Marathon training. What’s not to love? Runs that are measured in double digits or by hours. Routinely covering 30-40 miles a week, maybe more. Injuries. Pseudo-injuries. Reading up on how to avoid injuries. Setting your alarm to go off before dawn. Falling asleep by 8pm (ok, maybe that’s just me and my pre-dawn alarm talking). Needing a nap during the day but there’s this little thing called a ‘job’ getting in the way of that nap. Hill repeats. Speed work. Cross training. Stretching. Foam rolling. Eating. Let’s be honest – eating a lot. The stress of juggling work, family, friends, and a marathon training plan… Things get a little chaotic.
“Controlled chaos”… that’s what I like to call the time period from about 10-12 weeks out lasting through marathon day.
The controlled part is your training plan, your guide. Your vision every night before you go to sleep of what you want the next workout to look like, to feel like. Your vision of how you want your actual race to go weeks down the road. Your vision is under your control. Planning ahead is under your control. Carving out a training plan is under your control. Executing the training plan is under your control.
In my mind the chaos is everything else. Things happening to us that are outside of our control. Unforeseen life events that don’t have a spot on our training plan. Outside influences that interfere with our vision, with our ability to execute our carefully made plans.
Chaos usually seems synonymous with mayhem, disorder, unpredictability – right? Why would someone preparing for a marathon want to embrace chaos?
Filling the void
I recently looked up the origin of the word chaos and found one interpretation indicating that it is derived from the concept of a gaping void, a chasm.
I don’t know about anyone else, but as a marathon runner the idea of encountering chasms and gaping voids is not exactly what I consider to be my comfort zone.
Then again, isn’t that why we train for so long and with such purpose?
Our training process is designed to bridge the chasm from where we are now in our physical state to where we want to be months down the road. We may be seeking a new challenge, a new accomplishment, a renewed sense of who we are and what we’re capable of. We may even find ourselves filling a void that we didn’t know existed until we started down this path.
“Controlled chaos”… Establishing your plan. Visualizing your success. Following through on your training plan, filling in the gaps along the way. Pushing through barriers and challenges. Believing in the process. Showing up to the starting line prepared. Executing to the best of your ability on race day. Looking back on your accomplishment and seeing how far you’ve come.
If this is chaos, it sounds pretty good to me.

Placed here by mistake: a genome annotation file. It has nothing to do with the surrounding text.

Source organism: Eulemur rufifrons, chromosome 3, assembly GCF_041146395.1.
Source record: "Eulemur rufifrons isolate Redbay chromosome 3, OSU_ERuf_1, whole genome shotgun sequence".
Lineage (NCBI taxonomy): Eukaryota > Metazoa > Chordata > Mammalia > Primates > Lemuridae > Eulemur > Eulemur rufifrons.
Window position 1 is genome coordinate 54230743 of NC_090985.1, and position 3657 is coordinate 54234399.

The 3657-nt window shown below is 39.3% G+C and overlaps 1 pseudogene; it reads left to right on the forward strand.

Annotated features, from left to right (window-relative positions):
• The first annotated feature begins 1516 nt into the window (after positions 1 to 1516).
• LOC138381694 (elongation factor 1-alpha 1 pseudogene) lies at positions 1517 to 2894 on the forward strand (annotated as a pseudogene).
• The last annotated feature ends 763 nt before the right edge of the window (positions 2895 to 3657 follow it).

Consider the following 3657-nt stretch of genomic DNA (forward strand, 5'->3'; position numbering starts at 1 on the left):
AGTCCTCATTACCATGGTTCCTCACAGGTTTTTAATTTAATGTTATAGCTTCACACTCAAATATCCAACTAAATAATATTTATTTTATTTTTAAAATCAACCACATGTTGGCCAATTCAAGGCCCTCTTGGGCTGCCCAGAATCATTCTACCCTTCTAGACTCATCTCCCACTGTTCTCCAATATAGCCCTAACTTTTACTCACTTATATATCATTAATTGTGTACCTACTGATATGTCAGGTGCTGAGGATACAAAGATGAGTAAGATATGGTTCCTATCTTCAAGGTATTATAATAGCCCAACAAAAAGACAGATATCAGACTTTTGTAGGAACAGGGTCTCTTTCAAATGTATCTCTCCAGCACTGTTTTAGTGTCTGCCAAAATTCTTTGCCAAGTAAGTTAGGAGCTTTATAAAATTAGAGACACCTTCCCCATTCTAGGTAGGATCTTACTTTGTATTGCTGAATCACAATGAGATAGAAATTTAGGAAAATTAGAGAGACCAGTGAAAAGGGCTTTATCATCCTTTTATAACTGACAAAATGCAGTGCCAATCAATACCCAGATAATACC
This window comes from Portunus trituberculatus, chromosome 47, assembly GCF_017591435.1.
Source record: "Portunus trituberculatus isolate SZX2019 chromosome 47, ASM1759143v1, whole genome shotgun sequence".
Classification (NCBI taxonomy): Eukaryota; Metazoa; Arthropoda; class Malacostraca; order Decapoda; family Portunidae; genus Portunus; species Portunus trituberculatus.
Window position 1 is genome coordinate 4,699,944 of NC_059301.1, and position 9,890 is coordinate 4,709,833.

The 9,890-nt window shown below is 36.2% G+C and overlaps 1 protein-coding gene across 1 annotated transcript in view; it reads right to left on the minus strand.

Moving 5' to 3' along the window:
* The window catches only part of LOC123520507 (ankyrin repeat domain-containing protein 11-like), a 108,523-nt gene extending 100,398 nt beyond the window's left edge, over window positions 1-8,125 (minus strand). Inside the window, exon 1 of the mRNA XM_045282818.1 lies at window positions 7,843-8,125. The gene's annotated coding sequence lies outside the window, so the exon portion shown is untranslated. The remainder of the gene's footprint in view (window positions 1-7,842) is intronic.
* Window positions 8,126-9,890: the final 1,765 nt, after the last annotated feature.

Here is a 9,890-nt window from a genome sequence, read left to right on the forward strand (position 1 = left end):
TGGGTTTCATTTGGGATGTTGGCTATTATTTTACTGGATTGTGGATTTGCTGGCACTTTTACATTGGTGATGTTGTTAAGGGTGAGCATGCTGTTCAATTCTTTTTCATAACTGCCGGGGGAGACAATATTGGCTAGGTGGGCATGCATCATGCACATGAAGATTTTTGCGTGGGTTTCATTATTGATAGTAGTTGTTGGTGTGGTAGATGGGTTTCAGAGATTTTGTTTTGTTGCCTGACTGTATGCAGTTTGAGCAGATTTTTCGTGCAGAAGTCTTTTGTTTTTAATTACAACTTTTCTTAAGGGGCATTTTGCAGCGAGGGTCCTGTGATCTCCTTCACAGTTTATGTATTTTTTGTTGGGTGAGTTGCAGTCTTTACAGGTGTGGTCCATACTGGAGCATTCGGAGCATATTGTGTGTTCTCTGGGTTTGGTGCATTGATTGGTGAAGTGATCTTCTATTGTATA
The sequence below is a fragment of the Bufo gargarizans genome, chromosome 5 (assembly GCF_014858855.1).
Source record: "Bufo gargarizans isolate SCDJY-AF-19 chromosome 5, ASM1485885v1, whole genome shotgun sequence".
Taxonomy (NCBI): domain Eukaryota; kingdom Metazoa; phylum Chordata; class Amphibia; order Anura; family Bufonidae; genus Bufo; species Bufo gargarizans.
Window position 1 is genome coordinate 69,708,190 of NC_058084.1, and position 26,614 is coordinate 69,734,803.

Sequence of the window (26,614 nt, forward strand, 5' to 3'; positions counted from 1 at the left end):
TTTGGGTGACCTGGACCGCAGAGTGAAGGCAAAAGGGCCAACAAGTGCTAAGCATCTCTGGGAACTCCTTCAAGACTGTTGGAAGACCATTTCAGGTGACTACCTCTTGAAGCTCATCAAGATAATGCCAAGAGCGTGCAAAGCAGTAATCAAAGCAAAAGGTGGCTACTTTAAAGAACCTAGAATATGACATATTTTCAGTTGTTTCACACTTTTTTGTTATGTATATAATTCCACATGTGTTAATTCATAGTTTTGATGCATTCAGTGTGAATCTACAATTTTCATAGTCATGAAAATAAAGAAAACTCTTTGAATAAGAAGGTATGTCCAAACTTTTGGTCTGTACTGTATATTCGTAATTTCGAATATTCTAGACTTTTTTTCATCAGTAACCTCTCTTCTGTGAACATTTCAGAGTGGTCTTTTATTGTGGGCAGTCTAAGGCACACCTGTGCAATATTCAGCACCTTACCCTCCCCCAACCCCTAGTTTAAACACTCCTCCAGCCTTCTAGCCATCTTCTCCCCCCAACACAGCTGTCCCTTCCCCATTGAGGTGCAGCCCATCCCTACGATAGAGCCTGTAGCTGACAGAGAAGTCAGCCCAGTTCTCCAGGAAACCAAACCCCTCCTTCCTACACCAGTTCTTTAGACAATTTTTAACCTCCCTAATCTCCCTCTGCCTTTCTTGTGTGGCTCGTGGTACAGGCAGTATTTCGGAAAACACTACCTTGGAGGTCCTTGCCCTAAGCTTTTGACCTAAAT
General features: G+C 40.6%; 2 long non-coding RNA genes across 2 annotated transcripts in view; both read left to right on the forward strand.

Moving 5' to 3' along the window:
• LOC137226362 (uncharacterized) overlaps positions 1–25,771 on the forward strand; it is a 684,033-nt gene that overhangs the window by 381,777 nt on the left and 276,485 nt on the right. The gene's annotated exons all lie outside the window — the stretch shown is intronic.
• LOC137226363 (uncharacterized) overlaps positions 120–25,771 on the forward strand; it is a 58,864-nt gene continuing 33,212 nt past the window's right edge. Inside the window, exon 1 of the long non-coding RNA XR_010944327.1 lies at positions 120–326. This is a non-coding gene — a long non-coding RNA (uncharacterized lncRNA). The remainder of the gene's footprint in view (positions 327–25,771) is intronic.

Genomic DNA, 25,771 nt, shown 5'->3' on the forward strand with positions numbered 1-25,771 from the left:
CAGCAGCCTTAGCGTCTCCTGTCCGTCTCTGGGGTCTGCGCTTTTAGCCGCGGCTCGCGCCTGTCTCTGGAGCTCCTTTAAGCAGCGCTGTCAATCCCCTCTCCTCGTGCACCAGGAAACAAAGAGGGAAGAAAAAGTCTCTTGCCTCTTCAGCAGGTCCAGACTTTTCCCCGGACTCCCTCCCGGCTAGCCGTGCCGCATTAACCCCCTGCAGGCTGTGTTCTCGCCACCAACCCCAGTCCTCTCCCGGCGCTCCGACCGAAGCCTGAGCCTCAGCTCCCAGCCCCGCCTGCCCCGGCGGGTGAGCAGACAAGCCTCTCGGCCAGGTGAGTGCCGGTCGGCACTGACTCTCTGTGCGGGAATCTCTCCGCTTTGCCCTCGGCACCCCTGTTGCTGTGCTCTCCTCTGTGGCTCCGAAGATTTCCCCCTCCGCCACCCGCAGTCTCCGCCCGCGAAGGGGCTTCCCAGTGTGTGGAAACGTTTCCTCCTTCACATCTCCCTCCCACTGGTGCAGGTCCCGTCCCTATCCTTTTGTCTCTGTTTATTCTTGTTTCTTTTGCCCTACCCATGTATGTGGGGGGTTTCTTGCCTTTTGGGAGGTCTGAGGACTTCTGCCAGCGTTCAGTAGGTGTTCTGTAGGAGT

More than a marathon photo…
My marathon photo is on the Pebble Beach website!
I suppose if I were a photographer, or I lived in Monterey County, or if I worked at Pebble Beach, this wouldn’t seem like such a headline. But, none of those scenarios apply to me. I live in the Midwest, I’m not a photographer, but I do run marathons… most recently the Big Sur International Marathon.
OK – so I’m not even in this photo… What’s the big deal?
Yes, I know. It’s not a photo of me. It’s a photo I took while running the marathon from Big Sur to Carmel.
What you see in this photo will depend on your view, your perspective. Some may see the beautiful California coast on an overcast spring morning. Some may focus on the runners. Some may wonder why I care so much about a photo that I’m not actually in…
What do I see in this photo? I see a mile long stream of runners in front of me, all working toward a significant personal goal. I see an overcast sky that I was grateful for so that we had relief from the heat and sun. I see one moment captured in time on a day in which thousands of people ran up the ragged California coast for 26.2 miles. I see that one of my most meaningful marathon photos from the event isn’t a selfie, but one that represents the experience, the journey.
Still not sure how my photo got onto Pebble Beach’s website?
By reconnecting… When I traveled to Monterey for the marathon I reconnected (after 20+ years) with someone who used to live in my small hometown of Stockton, IL – and she now works for Pebble Beach Resorts (thank you facebook). She and her husband showed me a side of the Monterey area that I would not have experienced on my own. How grateful I was that they gave of their time to share their love of the Monterey, Pacific Grove, and Pebble Beach area with me. They made my travel experience so much richer than if I had been alone as a tourist.
When my friend contacted me a few weeks later to ask about using one of my photos as part of her professional role with Pebble Beach’s website – is there any doubt about my saying ‘yes’ to sharing that marathon moment with others?
Travel marathons are bigger than just one event spanning 26.2 miles. The journey includes the hundreds of miles you ran to prepare. The journey may include a thousand or more miles of travel. You may feel like your traveling alone, you may feel at times like you’re running alone during the marathon, but you’re not. Connect with others. Reach out. Explore. Share your journey. In the end, you will have more than a marathon to remember.